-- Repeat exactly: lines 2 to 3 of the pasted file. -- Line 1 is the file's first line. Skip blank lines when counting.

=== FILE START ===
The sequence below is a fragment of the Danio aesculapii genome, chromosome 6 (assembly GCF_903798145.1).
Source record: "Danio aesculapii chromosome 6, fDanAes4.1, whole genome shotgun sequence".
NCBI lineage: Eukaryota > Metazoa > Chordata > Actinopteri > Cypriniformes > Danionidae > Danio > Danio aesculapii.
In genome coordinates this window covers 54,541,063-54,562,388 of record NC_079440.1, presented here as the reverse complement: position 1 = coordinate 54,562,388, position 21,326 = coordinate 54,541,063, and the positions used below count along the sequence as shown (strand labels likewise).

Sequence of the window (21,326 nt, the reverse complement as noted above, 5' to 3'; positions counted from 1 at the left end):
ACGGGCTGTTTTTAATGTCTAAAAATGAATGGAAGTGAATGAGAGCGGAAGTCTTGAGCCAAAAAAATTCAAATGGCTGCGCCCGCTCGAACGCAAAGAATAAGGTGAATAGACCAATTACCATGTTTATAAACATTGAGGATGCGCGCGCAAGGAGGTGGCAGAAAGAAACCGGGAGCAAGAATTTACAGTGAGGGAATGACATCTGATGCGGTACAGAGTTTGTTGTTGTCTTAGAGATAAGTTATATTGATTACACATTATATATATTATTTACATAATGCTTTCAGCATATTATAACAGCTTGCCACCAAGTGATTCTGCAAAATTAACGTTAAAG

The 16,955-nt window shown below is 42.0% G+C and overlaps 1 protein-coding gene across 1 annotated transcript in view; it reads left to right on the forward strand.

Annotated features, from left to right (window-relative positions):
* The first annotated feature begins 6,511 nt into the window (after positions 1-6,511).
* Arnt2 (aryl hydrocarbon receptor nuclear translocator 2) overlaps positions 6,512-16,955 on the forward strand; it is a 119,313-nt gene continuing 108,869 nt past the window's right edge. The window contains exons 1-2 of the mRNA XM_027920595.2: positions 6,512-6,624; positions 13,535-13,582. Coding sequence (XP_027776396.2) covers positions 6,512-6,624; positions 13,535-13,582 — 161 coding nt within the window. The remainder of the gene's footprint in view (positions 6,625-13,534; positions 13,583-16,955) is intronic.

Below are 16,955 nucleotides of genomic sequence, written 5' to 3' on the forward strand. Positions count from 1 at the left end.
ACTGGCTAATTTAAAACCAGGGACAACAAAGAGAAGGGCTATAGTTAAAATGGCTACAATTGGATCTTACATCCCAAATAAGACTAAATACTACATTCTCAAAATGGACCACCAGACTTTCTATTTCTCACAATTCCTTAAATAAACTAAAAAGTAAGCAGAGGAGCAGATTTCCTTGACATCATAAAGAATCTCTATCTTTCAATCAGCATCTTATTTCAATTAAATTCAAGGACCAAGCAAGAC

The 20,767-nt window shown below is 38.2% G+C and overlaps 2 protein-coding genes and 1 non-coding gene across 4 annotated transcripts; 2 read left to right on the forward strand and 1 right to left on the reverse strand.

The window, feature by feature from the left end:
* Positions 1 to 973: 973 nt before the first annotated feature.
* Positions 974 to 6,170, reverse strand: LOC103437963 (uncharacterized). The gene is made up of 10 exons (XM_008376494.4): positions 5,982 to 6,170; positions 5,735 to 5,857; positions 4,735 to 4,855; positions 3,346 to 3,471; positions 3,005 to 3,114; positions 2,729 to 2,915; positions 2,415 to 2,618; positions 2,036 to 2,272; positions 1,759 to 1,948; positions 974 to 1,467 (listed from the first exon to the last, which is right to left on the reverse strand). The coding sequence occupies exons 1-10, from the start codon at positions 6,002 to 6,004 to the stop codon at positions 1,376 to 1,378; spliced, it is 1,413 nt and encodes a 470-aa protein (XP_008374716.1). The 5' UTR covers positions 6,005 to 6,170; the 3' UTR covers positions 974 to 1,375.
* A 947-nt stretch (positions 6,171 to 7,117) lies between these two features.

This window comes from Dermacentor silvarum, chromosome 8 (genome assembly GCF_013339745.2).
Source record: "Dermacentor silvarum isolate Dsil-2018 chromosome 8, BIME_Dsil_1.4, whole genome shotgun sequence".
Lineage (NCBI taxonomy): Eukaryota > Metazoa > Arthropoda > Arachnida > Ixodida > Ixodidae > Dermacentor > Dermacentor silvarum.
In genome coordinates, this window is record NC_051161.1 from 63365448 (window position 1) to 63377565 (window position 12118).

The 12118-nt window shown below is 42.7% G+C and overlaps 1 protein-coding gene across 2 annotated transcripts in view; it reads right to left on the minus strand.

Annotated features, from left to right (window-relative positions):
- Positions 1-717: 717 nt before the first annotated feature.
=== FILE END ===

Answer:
Source record: "Danio aesculapii chromosome 6, fDanAes4.1, whole genome shotgun sequence".
NCBI lineage: Eukaryota > Metazoa > Chordata > Actinopteri > Cypriniformes > Danionidae > Danio > Danio aesculapii.